But there’s more than one way to skin a cat. When the going gets tough, the tough start having second thoughts. Some people with long-scheduled travel plans are contemplating whether or not they should cancel their trips. Others are seeking alternative ways to save money.

In the past, many travelers would never consider a bed-and-breakfast (B&B). For some, it’s akin to invading someone else’s personal space. Other people will always opt for B&Bs since there may not be a lot of alternatives in some of America’s most charming towns.

There are exceptions, such as exploring New England during leaf season. Many who make the pilgrimage find B&Bs romantic, an excellent way to meet other people in addition to profiting from their hosts’ knowledge of the area. The majority return from their mini-adventures feeling vacationed, have had a look into someone else’s life style and are invariably financially ahead unless their alternative is staying in a Motel 6, which are rarely long on charm.

Europeans have traditionally opened their doors to guests driving through the countryside. But city residents tend not to for numerous reasons. First, it’s a question of space; second, apartment dwellers cherish their privacy and would prefer not to be greeted by people in tourist mode wanting croissants (and how about some eggs and bacon, please?) and that day’s marching orders.

When it comes to Parisians, if they are going to rent rooms to strangers, more than likely it will be to students who tend to be less picky. Plus, the French government offers tax subsidies to apartment owners who provide housing to those of university age.

Some people refuse to accept “get-up-and go” defeat. The Internet has opened up new avenues of finding affordable digs. It’s up to the renters and the rentees to do more than a modicum of research and due diligence.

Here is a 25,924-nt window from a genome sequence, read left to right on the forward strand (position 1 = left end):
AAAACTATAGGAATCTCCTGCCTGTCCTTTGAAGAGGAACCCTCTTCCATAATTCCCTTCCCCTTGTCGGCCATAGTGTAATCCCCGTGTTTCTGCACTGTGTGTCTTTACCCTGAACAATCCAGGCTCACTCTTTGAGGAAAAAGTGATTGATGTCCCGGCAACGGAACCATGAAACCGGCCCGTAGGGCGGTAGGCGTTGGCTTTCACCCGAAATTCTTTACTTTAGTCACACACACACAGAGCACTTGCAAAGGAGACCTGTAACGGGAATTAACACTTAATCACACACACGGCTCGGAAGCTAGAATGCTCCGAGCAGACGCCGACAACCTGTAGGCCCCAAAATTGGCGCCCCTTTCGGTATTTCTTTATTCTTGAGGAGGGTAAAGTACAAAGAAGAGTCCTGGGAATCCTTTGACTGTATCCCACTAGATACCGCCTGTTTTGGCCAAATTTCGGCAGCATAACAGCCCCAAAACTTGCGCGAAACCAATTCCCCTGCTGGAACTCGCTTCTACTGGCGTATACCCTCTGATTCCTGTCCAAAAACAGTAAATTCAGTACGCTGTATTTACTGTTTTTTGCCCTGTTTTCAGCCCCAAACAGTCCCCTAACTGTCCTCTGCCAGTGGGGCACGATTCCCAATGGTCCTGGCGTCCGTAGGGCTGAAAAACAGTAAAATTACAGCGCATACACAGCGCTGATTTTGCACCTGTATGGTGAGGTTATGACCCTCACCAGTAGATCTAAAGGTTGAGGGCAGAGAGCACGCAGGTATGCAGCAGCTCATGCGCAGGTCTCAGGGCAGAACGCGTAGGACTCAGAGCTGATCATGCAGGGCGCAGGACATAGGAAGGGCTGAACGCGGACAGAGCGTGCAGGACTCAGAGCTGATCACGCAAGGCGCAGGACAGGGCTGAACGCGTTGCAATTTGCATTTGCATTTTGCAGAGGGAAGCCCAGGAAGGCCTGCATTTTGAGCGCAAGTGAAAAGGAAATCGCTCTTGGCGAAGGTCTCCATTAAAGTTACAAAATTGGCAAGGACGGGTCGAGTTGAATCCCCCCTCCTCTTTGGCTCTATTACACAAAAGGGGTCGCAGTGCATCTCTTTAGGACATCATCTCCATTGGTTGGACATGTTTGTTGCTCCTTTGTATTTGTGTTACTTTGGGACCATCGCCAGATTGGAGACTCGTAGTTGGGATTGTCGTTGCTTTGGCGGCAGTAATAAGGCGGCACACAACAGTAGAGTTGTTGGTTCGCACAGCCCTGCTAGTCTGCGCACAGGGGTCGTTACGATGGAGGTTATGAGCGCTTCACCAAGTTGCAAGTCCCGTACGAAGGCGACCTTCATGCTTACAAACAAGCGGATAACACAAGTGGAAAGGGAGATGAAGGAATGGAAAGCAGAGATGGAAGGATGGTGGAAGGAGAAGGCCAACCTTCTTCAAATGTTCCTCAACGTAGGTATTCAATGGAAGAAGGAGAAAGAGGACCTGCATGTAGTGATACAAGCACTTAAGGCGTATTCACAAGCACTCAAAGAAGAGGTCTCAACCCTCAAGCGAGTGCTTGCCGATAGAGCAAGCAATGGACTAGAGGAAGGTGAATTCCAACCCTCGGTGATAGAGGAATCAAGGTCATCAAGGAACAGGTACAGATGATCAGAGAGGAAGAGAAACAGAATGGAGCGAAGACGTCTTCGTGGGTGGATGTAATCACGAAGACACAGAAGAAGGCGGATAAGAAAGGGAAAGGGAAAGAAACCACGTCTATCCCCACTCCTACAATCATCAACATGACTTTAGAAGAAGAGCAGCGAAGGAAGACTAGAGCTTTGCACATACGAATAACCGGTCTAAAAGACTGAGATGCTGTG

In my search, I unearthed a B&B, Chez Bertrand, that’s located near Paris’s most famous flea market, the Porte de Clingancourt. This must be one of the funkiest places to stay in all of Paris and it wouldn’t be my choice for more reasons than one. I’ve never slept in a Citroën nor has it been my dream. But this B&B satisfies one of my main criteria. It has WiFi even though the décor may not be exactly up my alley.

People can find rooms to rent by the day, week or month. For example, access The Bonjour Paris Classified section, and you’ll find rooms advertised for rent for different periods of time and in different places.

If you don’t see precisely what you want, post an ad and people wanting and needing to generate some extra income will invariably inundate you.

If you decide to book accommodations online, call the owner at least once before you go. Ask for references.

Some topics to discuss:

While some B&B’s are sophisticated and somewhat costly, others are very simple and can be a real bargain. Know what to expect in the way of room accommodations.

Most B&Bs have fairly strict check-in times. Find out what the policy is, so that you are not (as is often the case) barging into someone’s home after hours.